The Day of the Dead: El Día de Los Muertos
Countries all around the world from Mexico, Latin America, Pan European, Africa, Asia, to the Philippines and Oceania all celebrate similar traditions of honoring the dead on All Saints Day or the period from the 31st of October thru November 2nd. In Mexico, November 2nd is known as el Día de Los Muertos and the customs and rituals of the traditional Mexican holiday are gaining ground in the United States.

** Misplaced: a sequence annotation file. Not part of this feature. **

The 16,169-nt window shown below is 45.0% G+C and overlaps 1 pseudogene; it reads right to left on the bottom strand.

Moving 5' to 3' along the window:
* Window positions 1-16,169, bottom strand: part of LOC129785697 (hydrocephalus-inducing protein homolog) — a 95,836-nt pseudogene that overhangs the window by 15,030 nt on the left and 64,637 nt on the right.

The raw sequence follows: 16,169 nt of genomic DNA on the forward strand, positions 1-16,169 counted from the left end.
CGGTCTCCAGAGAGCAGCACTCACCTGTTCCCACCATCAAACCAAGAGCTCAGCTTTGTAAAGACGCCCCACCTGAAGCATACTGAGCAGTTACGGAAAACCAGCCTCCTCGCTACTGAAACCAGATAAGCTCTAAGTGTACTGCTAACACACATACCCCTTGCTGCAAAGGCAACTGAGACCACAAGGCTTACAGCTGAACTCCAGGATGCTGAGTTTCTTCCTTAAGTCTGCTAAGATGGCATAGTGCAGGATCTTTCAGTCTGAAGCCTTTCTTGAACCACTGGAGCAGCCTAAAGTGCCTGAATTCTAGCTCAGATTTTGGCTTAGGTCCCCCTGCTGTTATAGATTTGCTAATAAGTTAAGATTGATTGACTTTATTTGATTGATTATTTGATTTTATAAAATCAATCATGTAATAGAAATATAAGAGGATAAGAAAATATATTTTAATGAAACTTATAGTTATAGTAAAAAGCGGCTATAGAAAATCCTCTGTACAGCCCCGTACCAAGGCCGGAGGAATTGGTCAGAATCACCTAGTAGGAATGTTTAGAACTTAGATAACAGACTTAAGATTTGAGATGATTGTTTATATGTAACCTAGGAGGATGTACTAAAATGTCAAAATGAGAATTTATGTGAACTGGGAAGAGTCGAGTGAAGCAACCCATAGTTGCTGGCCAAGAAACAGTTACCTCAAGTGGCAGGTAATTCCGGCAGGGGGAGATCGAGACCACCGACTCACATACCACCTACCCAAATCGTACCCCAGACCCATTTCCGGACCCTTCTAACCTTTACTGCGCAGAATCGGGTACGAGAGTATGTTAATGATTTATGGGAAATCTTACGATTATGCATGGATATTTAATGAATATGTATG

In Mexico, el Día de Los Muertos is a national holiday in which family and friends gather in homes at specially constructed altars or at grave sites in cemeteries to celebrate and honor loved ones that have died. Altars in both public and private spaces are crammed with flowers, photos, sugar skulls, and favorite belongings, trinkets, foods and beverages of those being remembered. Marigold petals are sprinkled in the street, through the door of the home to the altar as a fragrant guide to visiting spirits. Each region of Mexico has their own distinct rituals associated with the holiday whose origins are thousands of years old. Scholars date the source of el Día de Los Muertos as pre-Columbian.
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